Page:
Washington, 28th December, 1862.
My Dear Forbes, — Last evening I handed to the President a memorial from clergymen, calling on him to stand by his Proclamation, reading it to him aloud.
I then handed him your slip Audax, which he commenced reading.
Then a slip from a Boston paper, advertising a musical celebration in honor of the Proclamation, 1st January, with all the names, yours among the rest.
Then the unsigned address1 from the electors, which he proceeded to read aloud.
I then read to him Mr. Chapman's letter, which I enforced by saying that he was now a very able judge of our Supreme Court,2 once a Hunker, and not much of my way of thinking in times past.
I then proceeded to dwell on the importance and grandeur of the act, and how impatient we all are that it should be done in the way to enlist the most sympathy and to stifle opposition. On his account I urged that it should be a military decree, countersigned by the Secretary of War, and that it should have something in it showing that though an act of military necessity and just self-defense, it was also an act of justice and humanity, which must have the blessings of a benevolent God.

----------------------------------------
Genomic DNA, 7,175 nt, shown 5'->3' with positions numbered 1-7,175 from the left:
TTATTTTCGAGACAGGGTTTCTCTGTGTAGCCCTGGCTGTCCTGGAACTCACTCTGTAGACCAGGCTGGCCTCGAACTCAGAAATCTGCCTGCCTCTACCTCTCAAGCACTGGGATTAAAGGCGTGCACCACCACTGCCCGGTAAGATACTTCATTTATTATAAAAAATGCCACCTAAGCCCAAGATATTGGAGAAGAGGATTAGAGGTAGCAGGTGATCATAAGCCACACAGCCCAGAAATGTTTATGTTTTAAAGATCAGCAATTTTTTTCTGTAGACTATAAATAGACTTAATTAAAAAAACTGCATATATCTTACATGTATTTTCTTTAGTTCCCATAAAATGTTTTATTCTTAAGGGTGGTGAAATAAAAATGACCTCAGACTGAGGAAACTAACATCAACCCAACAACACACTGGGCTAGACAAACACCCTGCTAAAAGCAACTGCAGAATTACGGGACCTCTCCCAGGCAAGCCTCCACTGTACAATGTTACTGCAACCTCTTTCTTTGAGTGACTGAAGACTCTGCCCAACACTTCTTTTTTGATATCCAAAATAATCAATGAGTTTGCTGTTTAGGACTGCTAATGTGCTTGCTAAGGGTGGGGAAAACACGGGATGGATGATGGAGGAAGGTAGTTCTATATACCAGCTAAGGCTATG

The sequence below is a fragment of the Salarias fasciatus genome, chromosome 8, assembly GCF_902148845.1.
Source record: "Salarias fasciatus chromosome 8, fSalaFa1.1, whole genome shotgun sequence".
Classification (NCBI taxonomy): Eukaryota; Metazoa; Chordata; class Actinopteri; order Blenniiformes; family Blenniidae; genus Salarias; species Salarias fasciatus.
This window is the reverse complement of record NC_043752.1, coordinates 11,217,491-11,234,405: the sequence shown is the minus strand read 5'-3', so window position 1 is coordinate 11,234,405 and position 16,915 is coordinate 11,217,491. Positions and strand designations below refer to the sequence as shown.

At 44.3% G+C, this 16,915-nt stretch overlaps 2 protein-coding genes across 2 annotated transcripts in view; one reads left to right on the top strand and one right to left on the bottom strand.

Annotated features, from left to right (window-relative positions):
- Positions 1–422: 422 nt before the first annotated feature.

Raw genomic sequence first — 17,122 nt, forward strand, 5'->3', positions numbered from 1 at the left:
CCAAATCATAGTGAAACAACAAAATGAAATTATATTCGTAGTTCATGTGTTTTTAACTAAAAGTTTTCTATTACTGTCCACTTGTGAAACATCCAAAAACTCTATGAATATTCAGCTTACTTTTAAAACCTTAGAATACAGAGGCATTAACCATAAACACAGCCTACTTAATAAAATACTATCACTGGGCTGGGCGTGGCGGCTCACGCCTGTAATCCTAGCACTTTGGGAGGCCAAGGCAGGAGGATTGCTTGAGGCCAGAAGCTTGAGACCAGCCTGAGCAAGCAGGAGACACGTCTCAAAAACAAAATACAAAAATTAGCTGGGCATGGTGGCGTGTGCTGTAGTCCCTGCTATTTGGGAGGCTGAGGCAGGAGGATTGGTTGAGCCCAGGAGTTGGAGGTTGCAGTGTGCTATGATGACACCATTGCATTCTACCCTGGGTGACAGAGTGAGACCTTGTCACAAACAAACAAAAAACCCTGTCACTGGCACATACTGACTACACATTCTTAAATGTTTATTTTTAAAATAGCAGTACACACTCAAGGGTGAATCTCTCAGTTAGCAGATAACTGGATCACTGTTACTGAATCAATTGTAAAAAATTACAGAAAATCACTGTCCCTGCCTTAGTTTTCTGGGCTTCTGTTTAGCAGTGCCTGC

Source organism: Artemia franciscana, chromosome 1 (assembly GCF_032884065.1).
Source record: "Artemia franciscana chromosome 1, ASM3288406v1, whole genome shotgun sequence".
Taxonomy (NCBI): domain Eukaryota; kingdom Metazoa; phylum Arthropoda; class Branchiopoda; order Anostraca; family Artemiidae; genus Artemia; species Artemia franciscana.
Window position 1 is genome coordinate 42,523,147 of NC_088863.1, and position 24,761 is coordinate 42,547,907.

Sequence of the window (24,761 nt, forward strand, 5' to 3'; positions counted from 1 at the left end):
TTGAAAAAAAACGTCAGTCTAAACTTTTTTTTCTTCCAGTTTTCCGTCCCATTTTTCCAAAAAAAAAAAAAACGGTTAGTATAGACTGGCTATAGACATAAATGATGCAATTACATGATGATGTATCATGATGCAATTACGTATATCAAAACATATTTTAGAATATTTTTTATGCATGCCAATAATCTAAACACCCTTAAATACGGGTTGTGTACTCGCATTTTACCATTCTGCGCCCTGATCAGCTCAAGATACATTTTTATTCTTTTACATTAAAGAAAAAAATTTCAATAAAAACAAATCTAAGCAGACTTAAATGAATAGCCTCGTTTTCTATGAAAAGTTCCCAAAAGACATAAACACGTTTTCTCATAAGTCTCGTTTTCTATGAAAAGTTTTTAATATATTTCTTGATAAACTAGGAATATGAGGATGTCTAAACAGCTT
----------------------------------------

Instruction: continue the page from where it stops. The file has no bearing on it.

The President says that he could not stop the Proclamation if he would, and he would not if he could. Burnside was present at this remark.
I find Stanton unusually sanguine and confident. He says that he shall have 200,000 negroes under arms before June, holding the Mississippi River and garrisoning the ports, so that our white soldiers can go elsewhere. The President accepts this idea.
Let the music sound, and the day be celebrated.
1 This was an address slightly different in form from that sent through Mr. Sedgwick. — Ed.
2 Afterwards the chief justice. — Ed.
SOURCE: Sarah Forbes Hughes, Letters and Recollections of John Murray Forbes, Volume 1, p. 352-3